What a Google Exit from China Could Mean for Android

By Clint Boulton  |  Posted 2010-01-17

What a Google Exit from China Could Mean for Android

News Analysis: In the days that followed Google's threat to cease operations in China after it discovered some Gmail accounts had been hacked, many experts mulled what effect the search engine's exit from the country would have on its search business.

Some look at Google's current search market share and search revenues in China and say such a move would have little impact. Google's China search share is at 31 percent, and analysts say Google banks about $300 million to $600 million from search advertising in China-between 1 to 2 percent of the company's total revenues.

But it's hard to imagine how Google wouldn't be impacted by leaving China. The country has some 360 million Web users. Google butters its bread online with advertising, and that value proposition extends its Android mobile operating system effort.

Google Jan. 5 began selling the Android-based Nexus One smartphone through its new retail Webstore channel.

If Google ceased to do business in China, would its opportunities to sell Android-based phones such as the Nexus One would dry up like a desert? That depends on whom you ask.

Gartner analyst Ken Dulaney pointed out that because Android is open source, software developers and manufacturers in China are free to do what they want. "I doubt the Chinese will care if it's free code."

Indeed, if Apple were to completely exit China, the channel for its iPhone would effectively dry up because Apple is the sole force behind the successful smartphone. AT&T just services it and iPhone developers are at the mercy of Apple. Thanks to its open-source genesis, Android could survive the Google imbroglio in China.

Yet Enderle Group analyst Rob Enderle believes that if Google is out of China and China blocks access to Google services, then the platform is effectively dead there. Even so, there is a workaround. 

"However, Google could license their tools to a Chinese company or another firm who has a better relationship with China to get around this, and I expect that is what they would do. So while initially it would create some problems, there are workarounds and I would expect Google to take them."

Analysts Discuss Google Exit from China

Forrester Research analyst Charles Golvin said it's not so simple to quantify.

"I don't know what Android-based device sales are like in China, but I expect Android would be a very, very meaningful player there," Golvin said. "Android as  [an open-source] platform is attractive because it's cheap and it's free, so it's natural that phone OEMs would adopt it there."

Where it gets dicey, Golvin said, is the difference between an "Android phone" and an "Android with Google phone." To date, Android phones are being sold in the United States with the Google branding on the device, which means Gmail, Google Maps, Google Talk and Google Voice are bundled in the phone.

"Google's potential departure from the Chinese market doesn't affect-careful wording here-Android as a platform for phone makers, but for the delivery of Android handsets that carriers want to sell and enable Google Web services on, yes, absolutely you wouldn't be able to access all of those Google back-end services." Golvin said.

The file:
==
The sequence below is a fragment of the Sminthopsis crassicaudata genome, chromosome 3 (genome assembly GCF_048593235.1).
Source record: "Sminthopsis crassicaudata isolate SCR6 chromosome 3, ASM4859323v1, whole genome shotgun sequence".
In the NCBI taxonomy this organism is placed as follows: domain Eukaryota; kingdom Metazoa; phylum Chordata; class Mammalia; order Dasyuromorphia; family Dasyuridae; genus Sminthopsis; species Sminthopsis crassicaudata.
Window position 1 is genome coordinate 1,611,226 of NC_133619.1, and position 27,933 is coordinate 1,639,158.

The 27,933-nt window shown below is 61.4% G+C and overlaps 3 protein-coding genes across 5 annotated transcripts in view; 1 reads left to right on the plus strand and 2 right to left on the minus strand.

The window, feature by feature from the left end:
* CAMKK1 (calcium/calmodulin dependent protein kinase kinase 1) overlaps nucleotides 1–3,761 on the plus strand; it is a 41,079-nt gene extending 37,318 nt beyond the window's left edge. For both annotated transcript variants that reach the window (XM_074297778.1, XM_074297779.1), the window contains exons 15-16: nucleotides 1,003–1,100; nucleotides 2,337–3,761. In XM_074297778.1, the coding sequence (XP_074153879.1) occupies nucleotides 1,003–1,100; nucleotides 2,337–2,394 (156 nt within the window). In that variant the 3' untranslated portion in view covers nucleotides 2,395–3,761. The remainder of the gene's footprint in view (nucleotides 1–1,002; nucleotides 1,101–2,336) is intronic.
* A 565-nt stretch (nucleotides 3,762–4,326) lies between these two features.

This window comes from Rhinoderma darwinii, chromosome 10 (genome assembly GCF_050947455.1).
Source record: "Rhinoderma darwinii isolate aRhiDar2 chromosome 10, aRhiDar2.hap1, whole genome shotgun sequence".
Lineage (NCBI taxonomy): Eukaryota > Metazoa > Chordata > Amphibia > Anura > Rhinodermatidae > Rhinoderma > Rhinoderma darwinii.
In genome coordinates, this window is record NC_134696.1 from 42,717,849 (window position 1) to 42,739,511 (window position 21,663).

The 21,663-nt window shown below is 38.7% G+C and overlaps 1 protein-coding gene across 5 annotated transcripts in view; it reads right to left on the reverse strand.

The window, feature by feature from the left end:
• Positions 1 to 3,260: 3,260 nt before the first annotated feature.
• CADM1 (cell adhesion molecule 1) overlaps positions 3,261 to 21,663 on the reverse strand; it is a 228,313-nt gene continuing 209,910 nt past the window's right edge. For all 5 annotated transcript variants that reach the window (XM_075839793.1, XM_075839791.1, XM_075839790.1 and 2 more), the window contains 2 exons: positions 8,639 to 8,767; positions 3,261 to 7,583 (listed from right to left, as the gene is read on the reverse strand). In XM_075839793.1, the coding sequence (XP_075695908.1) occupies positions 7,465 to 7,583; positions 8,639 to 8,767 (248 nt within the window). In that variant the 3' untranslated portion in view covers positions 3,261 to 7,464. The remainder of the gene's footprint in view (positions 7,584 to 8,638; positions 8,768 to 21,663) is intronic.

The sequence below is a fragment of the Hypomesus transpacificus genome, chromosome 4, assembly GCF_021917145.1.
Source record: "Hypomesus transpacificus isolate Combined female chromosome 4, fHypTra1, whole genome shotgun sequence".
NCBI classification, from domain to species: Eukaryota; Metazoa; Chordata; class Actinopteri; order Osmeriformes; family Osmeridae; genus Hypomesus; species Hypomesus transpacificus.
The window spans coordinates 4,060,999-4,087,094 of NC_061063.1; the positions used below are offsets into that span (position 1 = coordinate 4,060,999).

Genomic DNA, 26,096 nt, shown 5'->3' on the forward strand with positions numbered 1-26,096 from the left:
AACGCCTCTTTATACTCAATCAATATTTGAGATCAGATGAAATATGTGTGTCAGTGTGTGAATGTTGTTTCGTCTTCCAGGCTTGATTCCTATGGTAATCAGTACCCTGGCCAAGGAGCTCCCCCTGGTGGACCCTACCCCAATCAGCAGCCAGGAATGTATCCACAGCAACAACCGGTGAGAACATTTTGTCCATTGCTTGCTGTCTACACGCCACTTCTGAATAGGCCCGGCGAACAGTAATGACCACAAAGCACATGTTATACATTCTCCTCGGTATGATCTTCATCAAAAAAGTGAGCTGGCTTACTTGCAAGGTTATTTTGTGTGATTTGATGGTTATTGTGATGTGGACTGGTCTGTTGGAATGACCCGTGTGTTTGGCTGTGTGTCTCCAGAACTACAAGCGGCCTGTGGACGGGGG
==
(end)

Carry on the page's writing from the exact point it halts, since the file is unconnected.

Golvin did agree with Enderle that Google could get a proxy to handle all of the Google Web services for Android devices in China. That wouldn't solve only Google's problems. Google currently only sells the Nexus One through its Webstore. If Google leaves China, consumers wouldn't be able to purchase the smartphone in China, where Google planned to sell the device online as it does in the United States.

Moreover, Golvin said that if Google leaves China it would kill the so-called "gray market," where consumers buy a Nexus One, take it to China and fit it with a SIM card from China Mobile. "However it behaved would be completely unpredictable," he said.

Google doesn't have answers either. Asked about the impact of a Google exit from China on Android, a Google spokesperson told eWEEK, "We will be meeting with the Chinese government over the coming weeks and hope to find a mutually agreeable resolution, so it's too early to speculate."

Many questions clearly cloud the viability of Android software and Google Web services in China, but there is also the hardware manufacturing side to consider. Chinese handset makers Huawei and ZTE support Android and the country's Lenovo introduced LePhone at CES 2010.

Smartphones form the crux of the Android movement, but Google and partners have designs for the platform beyond handsets.

Chinese-based computer makers such as Asus and Acer have Android-based netbooks in the pipeline, and there is talk that these companies are considering making machines with Google's Chrome Operating System.

Any souring of the relationship between Google and China's government extends to the business sector there, which would quash the extension of Android from smartphones to other computing form factors.  

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